Aris Mousoutzanis, Principal Lecturer in Film and Screen Studies, University of Brighton

    "Languages of Trauma is a valuable addition to the growing field of trauma studies, most notably for its willingness to engage with topics in a contemporary timeframe, to put cultural representation alongside clinical understandings, to consider the perpetrator as well as the victim/survivor, and to go beyond the Anglo-American experience of the world wars."


    Elizabeth Roberts-Pedersen, Senior Lecturer in History, University of Newcastle, Australia
  • Author Information

    Peter Leese is an associate professor in the Department of English, Germanic and Romance Studies at the University of Copenhagen.


    Jason Crouthamel is a professor in the Department of History at Grand Valley State University.


    Julia Barbara Köhne is FONTE visiting professor in the Faculty of Culture, Social Sciences and Education at Humboldt-University Berlin.
  • Table of contents

    Introduction: Languages of Trauma
    Peter Leese, Julia Barbara Köhne, and Jason Crouthamel

    Part One: Words and Images

    1. “A perfect hell of a night which we can never forget”: Narratives of Trauma in the Private Writings of British and Irish Nurses in the First World War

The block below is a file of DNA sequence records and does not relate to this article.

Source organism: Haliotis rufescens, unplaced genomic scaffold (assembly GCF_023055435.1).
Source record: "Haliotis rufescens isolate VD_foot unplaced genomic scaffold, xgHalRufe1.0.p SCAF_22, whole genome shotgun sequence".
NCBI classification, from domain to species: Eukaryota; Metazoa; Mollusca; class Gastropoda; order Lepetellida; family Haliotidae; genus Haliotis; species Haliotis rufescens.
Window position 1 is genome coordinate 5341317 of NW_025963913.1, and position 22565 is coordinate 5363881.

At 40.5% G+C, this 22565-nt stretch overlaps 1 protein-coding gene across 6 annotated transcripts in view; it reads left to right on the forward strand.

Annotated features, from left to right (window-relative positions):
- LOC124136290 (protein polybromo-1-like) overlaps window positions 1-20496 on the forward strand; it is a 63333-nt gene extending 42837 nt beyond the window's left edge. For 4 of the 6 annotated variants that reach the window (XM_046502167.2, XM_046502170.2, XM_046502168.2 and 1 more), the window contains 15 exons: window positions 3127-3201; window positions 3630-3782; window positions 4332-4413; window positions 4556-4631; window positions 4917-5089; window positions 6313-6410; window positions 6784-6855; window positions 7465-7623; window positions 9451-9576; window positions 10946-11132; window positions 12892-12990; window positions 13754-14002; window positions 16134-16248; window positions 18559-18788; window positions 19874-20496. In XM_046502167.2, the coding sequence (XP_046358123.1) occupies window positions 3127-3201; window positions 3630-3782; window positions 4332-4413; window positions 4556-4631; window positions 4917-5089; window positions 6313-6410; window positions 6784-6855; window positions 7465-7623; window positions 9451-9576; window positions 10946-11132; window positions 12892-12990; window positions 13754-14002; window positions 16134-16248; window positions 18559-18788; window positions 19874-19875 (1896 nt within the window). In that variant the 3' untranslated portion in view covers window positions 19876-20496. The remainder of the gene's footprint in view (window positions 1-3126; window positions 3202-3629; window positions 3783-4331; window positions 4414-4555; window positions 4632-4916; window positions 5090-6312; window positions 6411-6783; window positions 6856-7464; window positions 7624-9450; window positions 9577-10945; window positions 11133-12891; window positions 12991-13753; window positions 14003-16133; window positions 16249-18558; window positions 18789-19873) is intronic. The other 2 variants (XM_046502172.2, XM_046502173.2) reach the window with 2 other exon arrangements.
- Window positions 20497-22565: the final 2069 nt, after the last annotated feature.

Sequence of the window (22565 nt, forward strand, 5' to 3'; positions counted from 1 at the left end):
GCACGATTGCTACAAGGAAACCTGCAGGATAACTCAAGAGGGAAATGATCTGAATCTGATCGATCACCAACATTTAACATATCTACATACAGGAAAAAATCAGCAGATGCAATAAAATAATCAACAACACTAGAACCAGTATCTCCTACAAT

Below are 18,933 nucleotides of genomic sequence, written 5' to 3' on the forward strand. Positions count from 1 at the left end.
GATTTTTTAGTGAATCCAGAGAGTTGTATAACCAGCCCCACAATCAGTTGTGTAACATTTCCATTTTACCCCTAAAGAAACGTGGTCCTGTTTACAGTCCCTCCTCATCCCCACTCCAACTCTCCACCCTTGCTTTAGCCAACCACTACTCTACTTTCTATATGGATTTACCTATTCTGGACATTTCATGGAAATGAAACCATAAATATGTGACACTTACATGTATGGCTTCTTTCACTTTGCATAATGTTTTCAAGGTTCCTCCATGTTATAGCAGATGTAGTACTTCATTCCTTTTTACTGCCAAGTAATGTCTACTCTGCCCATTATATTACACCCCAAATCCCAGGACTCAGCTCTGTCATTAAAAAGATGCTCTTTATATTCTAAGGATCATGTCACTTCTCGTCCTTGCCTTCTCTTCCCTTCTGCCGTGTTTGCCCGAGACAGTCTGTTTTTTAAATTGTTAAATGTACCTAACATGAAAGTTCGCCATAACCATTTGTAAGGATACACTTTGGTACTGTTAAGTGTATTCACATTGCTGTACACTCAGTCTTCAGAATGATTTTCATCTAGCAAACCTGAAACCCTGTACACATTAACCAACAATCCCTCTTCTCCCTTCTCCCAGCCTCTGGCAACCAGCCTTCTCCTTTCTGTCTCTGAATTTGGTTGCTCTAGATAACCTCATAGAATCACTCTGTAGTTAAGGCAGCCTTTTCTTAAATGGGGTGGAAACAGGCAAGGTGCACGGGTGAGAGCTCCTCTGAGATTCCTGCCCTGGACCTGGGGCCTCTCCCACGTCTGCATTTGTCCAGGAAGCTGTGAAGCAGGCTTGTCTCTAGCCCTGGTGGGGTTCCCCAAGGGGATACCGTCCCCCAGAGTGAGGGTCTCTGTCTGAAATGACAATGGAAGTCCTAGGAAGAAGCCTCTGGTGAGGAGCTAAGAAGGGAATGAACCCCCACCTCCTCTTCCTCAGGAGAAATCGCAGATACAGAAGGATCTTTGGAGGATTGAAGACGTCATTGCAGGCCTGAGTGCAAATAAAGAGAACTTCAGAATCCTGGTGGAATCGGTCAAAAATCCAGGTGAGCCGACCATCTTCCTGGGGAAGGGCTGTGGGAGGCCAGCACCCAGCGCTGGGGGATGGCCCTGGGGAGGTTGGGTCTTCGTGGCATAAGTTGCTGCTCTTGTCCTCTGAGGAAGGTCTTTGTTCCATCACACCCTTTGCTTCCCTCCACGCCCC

Bridget E. Keown

    2. Religious Language in German Soldiers’ Narratives of Traumatic Violence, 1914–1918
    Jason Crouthamel

    3. Languages of the Wound: Finnish Soldiers’ Bodies as Sites of Shock during World War II
    Ville Kivimäki

    4. Efim Segal Shell-shocked Sergeant: Red Army Veterans and the Expression and Representation of Trauma Memories
    Robert Dale

    5. The Falling Man: Resisting and Resistant Visual Media in Art Spiegelman’s In the Shadow of No Towers
    Jennifer Anderson Bliss

    Part Two: Music, Theatre, and Visual Arts

    6. Performing Songs and Staging Theatre Performances: Working through the Trauma of the 1965 Indonesian Mass Killings
    Dyah Pitaloka and Hans Pols

    7. Encounters with Some Things Are Difficult to Say, Re-Membered
    Katrina Bugaj

    8. Performing Memory in an Interdependent Body
    Emily Mendelsohn

    9. Memory and Trauma: Two Contemporary Art Projects
    Maj Hasager

    Part Three: Normalizations of Trauma

    10. Between Social Criticism and Epistemological Critique: Critical Theory and the Normalization of Trauma
    Ulrich Koch

    11. The New Normal: Trauma as Successfully Failed Communication in Nurse Betty
    Thomas Elsaesser

    12. The Exploitation of Trauma: (Mis-)Representations of Rape Victims in the War Film
    Marzena Sokołowska-Paryż

    Part Four: Representations in Film

    13. Translating Individual and Collective Trauma through Horror: The Case of George A. Romero’s Martin
    Adam Lowenstein

    14. Aesthetic Displays of Perpetrators in Joshua Oppenheimer’s The Act of Killing: Post-Atrocity Perpetrator Symptoms, Re-enactments of Violence, and Perpetrator-Victim-Inversions
    Julia Barbara Köhne

    15. Perpetrator Trauma and Current American War Cinema
    Raya Morag

    Coda: Climate Trauma Reconsidered
    E. Ann Kaplan

Related Titles